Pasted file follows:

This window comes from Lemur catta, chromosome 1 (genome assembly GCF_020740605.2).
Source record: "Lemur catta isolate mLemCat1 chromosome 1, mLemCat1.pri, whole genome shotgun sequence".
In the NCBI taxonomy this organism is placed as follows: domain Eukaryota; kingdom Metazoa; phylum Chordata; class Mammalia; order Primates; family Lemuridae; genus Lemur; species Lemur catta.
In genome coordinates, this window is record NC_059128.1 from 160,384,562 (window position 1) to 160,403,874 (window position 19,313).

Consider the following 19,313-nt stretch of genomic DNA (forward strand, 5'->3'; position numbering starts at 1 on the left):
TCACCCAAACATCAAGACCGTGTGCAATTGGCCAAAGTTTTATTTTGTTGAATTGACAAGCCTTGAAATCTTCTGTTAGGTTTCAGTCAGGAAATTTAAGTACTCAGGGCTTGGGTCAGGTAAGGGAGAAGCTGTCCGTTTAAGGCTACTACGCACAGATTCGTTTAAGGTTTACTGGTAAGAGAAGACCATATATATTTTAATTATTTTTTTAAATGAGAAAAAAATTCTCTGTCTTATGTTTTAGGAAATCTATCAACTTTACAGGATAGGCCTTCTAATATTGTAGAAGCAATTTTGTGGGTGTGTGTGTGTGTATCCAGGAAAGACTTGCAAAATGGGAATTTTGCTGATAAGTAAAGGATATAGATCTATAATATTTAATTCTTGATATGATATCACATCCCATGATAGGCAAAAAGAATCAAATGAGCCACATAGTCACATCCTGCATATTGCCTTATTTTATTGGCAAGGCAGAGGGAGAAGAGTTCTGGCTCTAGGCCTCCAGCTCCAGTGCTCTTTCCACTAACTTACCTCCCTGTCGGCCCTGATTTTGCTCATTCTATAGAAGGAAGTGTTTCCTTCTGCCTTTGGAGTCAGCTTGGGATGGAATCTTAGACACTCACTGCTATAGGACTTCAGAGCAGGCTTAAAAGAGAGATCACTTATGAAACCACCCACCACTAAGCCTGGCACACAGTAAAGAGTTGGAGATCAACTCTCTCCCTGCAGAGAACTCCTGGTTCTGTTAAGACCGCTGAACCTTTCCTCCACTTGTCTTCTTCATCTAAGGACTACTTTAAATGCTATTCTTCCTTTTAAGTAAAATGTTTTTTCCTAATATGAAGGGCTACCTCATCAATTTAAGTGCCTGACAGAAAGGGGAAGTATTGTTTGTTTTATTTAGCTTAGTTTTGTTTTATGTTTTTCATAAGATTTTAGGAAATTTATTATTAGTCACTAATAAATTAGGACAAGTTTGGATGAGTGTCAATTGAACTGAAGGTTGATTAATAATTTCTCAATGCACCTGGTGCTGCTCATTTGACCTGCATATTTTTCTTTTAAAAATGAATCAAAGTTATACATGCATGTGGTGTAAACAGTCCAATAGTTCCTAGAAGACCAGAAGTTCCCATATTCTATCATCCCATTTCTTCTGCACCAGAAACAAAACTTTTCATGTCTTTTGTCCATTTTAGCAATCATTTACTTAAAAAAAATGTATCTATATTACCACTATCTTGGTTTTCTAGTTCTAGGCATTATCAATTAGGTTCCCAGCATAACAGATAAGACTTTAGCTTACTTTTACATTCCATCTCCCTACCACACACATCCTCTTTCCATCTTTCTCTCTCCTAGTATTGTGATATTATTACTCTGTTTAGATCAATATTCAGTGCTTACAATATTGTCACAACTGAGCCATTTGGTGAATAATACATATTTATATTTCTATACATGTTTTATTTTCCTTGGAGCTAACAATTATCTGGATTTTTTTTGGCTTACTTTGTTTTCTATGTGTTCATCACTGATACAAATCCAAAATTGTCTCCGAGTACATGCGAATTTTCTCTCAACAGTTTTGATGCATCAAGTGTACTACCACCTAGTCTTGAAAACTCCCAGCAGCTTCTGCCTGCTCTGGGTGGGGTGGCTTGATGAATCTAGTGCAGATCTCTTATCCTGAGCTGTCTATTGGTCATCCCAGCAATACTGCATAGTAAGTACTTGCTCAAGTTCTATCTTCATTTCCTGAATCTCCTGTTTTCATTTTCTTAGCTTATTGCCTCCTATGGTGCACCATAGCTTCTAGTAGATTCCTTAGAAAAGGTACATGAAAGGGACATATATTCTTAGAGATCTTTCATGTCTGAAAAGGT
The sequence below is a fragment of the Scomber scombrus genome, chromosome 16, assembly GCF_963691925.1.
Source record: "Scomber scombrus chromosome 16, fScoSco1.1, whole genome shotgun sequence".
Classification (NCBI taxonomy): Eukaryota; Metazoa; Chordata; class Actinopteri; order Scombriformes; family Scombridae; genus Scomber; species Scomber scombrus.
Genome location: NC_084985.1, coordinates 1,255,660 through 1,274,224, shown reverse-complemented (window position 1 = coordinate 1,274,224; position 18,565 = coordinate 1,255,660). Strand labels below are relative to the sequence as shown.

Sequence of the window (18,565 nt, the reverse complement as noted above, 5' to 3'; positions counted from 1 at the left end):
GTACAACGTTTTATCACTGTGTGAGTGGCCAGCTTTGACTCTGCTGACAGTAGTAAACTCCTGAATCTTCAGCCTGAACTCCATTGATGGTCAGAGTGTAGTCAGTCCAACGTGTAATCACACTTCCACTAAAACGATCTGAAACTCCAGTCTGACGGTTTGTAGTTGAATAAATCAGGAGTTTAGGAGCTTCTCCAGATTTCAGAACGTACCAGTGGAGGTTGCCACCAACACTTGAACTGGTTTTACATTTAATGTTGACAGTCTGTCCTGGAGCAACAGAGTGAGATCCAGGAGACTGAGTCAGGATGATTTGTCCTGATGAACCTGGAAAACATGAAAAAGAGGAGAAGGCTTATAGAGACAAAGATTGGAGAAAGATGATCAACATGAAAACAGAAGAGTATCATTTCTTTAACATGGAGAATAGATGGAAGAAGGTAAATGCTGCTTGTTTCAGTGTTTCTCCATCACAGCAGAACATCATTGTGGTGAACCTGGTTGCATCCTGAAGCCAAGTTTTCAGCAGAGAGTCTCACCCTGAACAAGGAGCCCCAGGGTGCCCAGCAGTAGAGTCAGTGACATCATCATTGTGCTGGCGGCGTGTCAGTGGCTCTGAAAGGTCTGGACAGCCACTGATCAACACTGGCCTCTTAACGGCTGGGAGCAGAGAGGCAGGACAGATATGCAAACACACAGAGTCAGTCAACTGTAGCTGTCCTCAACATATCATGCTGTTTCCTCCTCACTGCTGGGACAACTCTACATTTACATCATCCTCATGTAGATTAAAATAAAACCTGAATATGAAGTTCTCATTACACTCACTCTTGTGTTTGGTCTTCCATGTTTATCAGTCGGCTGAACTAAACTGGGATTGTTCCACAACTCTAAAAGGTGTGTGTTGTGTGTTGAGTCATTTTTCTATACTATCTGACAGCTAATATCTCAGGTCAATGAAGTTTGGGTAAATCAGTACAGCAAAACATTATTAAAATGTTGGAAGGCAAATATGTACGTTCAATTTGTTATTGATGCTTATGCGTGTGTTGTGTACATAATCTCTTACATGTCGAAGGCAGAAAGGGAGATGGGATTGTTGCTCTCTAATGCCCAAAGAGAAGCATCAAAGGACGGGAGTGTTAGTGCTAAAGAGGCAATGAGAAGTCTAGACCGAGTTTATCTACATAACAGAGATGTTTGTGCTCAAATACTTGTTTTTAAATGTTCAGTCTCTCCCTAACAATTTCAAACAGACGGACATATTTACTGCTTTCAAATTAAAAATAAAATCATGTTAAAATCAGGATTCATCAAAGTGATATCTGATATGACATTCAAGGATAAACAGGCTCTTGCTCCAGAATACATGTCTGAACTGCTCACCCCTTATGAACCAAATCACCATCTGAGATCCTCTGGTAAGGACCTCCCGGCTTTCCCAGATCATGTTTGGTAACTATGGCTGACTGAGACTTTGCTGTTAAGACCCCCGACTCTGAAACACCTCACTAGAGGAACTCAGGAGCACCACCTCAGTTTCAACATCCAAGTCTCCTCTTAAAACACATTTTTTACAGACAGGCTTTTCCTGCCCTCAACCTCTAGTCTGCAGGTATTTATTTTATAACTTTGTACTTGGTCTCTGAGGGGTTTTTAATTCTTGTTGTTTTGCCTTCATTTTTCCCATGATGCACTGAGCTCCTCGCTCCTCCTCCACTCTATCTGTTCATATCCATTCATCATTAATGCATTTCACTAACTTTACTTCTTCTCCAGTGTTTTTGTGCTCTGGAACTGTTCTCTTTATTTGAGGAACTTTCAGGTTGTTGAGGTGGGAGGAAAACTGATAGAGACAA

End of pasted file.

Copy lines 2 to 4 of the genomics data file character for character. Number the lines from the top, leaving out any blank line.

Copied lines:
Source record: "Lemur catta isolate mLemCat1 chromosome 1, mLemCat1.pri, whole genome shotgun sequence".
In the NCBI taxonomy this organism is placed as follows: domain Eukaryota; kingdom Metazoa; phylum Chordata; class Mammalia; order Primates; family Lemuridae; genus Lemur; species Lemur catta.
In genome coordinates, this window is record NC_059128.1 from 160,384,562 (window position 1) to 160,403,874 (window position 19,313).